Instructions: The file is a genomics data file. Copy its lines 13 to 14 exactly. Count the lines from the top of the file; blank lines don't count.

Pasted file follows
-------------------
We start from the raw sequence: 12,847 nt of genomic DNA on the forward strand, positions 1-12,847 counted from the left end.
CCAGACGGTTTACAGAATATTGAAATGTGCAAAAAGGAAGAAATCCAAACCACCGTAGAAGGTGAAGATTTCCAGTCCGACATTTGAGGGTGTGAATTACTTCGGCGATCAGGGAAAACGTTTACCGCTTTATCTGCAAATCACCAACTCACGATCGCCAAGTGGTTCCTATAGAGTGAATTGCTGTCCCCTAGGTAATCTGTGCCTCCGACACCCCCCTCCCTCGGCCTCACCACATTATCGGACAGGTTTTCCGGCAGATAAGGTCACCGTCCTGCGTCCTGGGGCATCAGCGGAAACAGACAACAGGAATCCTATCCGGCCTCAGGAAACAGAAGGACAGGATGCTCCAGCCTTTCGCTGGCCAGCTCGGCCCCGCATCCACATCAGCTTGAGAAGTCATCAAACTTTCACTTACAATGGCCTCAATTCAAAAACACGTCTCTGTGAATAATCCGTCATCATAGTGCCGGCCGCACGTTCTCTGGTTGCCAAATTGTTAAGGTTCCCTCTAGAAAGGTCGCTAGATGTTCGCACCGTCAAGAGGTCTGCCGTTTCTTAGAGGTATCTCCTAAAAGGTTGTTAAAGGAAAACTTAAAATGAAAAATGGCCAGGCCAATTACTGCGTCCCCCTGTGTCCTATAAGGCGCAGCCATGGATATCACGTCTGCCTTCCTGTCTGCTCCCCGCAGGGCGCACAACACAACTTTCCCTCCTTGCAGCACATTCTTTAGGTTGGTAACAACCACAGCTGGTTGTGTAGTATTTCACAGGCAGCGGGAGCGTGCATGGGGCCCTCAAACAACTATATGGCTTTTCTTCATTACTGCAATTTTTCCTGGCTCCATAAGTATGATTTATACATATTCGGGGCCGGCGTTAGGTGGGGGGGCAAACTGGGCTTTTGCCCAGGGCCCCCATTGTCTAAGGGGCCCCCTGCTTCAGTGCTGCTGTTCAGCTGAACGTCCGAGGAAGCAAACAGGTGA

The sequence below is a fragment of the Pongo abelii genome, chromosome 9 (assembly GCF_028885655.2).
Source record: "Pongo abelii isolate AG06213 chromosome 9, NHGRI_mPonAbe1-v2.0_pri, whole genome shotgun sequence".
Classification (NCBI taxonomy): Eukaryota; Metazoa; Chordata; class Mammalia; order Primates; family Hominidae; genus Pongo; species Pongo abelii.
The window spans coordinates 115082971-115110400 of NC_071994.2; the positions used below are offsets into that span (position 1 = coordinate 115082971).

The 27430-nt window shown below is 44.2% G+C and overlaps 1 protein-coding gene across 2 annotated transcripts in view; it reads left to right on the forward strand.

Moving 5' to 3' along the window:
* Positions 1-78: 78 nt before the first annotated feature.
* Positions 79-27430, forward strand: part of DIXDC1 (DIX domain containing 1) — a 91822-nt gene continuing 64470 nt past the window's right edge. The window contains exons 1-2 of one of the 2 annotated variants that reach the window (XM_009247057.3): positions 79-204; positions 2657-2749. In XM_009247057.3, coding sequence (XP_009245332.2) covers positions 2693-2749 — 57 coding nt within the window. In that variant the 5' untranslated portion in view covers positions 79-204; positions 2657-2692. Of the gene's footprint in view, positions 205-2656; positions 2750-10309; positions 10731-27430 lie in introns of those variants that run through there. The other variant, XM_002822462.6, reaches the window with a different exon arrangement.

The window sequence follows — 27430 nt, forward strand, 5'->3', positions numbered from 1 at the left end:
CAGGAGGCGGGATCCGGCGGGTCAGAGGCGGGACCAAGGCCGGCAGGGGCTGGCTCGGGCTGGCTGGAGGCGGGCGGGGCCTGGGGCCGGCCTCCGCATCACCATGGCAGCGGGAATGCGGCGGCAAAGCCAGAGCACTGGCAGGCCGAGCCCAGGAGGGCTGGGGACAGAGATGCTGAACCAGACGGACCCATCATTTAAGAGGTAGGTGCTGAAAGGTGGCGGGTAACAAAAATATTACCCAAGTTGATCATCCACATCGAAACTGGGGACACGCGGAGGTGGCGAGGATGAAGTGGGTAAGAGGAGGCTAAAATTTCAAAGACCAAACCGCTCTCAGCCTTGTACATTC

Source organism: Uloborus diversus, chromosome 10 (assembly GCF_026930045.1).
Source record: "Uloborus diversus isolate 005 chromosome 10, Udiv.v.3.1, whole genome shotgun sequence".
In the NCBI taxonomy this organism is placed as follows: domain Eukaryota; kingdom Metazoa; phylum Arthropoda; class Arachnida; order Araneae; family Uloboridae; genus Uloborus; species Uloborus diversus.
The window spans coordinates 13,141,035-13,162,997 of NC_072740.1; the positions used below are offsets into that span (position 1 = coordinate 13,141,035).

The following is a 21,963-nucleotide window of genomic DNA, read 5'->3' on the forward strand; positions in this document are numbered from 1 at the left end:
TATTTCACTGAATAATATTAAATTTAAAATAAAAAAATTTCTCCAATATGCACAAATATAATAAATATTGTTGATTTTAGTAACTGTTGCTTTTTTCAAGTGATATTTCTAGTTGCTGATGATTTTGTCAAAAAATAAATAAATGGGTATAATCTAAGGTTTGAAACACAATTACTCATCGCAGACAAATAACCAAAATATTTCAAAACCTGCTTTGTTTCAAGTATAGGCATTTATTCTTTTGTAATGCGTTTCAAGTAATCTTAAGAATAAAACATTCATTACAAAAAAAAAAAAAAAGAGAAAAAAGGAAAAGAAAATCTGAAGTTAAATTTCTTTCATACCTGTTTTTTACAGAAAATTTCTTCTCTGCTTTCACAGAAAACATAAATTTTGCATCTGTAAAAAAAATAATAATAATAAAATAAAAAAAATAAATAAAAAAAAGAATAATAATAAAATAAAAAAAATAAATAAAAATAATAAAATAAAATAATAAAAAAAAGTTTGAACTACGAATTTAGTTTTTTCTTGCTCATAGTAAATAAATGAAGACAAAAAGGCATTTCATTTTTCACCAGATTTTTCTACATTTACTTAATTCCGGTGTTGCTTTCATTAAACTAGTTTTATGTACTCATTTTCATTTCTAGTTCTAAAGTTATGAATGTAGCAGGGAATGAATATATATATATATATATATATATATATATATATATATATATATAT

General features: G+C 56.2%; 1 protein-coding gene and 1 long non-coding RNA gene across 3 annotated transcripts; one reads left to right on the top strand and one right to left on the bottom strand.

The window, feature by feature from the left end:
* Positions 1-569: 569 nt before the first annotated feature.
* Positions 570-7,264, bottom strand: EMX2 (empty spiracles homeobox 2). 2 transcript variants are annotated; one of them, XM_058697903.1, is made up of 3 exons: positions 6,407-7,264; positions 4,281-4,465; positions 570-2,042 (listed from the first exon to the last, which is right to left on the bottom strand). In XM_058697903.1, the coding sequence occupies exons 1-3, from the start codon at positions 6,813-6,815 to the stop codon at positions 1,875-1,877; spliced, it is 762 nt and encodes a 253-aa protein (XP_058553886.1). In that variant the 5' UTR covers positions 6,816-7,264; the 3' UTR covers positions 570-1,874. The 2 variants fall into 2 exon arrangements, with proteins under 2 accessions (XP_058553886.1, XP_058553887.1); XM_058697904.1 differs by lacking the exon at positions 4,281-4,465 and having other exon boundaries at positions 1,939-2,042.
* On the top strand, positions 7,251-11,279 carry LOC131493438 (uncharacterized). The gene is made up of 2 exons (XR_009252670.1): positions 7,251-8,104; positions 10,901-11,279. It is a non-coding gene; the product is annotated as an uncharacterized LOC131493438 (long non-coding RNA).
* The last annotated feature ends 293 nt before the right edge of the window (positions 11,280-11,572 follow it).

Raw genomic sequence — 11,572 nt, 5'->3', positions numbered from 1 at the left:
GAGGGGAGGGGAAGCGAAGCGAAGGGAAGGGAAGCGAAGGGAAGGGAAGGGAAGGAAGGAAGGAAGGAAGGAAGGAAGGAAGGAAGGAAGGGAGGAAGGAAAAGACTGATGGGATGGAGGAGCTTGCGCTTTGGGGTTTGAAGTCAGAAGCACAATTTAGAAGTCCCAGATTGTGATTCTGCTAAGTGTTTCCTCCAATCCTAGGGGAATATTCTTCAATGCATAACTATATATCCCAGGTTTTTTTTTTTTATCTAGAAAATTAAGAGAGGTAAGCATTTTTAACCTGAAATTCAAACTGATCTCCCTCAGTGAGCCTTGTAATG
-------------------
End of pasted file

Source organism: Uloborus diversus, chromosome 10 (assembly GCF_026930045.1).
Source record: "Uloborus diversus isolate 005 chromosome 10, Udiv.v.3.1, whole genome shotgun sequence".